Figure 2: Global land temperature estimates, smoothed by a 12-month moving average. The temperature anomaly is the difference between the estimated temperature and the mean in the period 1950-1980 for each temperature series. The Berkeley Earth data were randomly chosen from 30,964 sites that were not used by the other groups. Berkeley Earth

According to NASA/GISS, the National Climatic Data Center and the Hadley Climatic Research Unit, the rate of warming during 1975-2010 (+0.5 to +0.6C, 0.014 to 0.017C/year) has been one to two orders of magnitude faster than the rates of temperature rise during the ends of previous ice ages.

An independent study of global temperature data from 1880AD onward by the Berkeley Group concluded “Our biggest surprise was that the new results agreed so closely with the warming values published previously”.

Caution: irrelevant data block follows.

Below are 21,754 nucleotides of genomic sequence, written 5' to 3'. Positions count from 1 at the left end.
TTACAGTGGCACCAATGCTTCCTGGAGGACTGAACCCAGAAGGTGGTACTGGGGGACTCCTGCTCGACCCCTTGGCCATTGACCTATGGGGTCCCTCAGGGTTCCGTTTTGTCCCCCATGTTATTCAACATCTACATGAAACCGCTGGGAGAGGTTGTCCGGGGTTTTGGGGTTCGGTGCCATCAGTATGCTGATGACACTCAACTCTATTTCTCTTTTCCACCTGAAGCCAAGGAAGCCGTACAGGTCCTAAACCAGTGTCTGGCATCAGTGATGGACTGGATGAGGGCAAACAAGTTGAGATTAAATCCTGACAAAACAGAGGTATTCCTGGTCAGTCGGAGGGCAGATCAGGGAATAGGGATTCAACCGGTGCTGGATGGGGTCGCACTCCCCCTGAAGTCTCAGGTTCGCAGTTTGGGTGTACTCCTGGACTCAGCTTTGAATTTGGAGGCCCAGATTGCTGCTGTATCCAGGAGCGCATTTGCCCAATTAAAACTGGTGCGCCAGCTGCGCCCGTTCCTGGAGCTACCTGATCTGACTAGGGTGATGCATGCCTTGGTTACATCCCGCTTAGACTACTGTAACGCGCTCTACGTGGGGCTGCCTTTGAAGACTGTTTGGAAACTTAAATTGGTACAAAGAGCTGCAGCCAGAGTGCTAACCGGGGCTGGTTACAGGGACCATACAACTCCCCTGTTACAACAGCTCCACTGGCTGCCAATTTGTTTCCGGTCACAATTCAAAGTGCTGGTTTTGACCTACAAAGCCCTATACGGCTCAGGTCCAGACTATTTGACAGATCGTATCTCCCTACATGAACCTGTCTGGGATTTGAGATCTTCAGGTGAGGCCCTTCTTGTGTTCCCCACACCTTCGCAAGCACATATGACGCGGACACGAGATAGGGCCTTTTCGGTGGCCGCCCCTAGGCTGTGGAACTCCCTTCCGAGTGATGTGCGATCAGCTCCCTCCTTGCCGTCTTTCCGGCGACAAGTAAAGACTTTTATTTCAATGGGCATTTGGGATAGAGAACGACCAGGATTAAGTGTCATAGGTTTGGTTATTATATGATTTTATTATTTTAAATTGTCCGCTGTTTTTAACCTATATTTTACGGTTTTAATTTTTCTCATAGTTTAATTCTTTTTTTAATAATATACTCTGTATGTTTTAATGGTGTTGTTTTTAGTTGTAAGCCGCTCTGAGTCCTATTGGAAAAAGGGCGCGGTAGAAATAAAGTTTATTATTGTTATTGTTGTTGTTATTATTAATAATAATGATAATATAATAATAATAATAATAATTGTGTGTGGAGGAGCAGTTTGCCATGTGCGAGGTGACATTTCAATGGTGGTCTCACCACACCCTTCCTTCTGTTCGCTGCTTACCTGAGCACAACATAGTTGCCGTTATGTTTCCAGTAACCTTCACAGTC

Following the emission of more than 350 billion tonnes of carbon dioxide since 1750AD (more than half the original atmospheric carbon inventory of 590 billion tonnes), the growth rate of atmospheric CO₂ has reached about and over 2 ppm/year. This is a rate unprecedented in geological history, bar during times of mass extinction of species related to global volcanism and asteroid impacts.

Comprehensive paleo-climate studies establish atmospheric CO₂ levels of 500+/-50 ppm as the approximate upper stability limit of the Antarctic ice sheet (although some studies suggest values of ~600 or 800 ppm). The current level of 392 ppm is similar to late Pliocene level of ~400 ppm, when temperatures were ~2°C to 3°C higher than present and sea levels were 25 metres (+/-12m) higher than present. CO₂ levels higher than 350ppm are considered by Hansen and others to be dangerously high.

Warming, or extreme weather?

The authors say “those promoting alarm have shifted their drumbeat from warming to weather extremes”. Those concerned about climate change have always been concerned with weather extremes. Extreme weather events are expected from heat waves and, as sea temperatures rise, from floods and storms. These events have doubled in frequency during 1998-2008 as documented by Munich Re-Insurance (see Figure 3).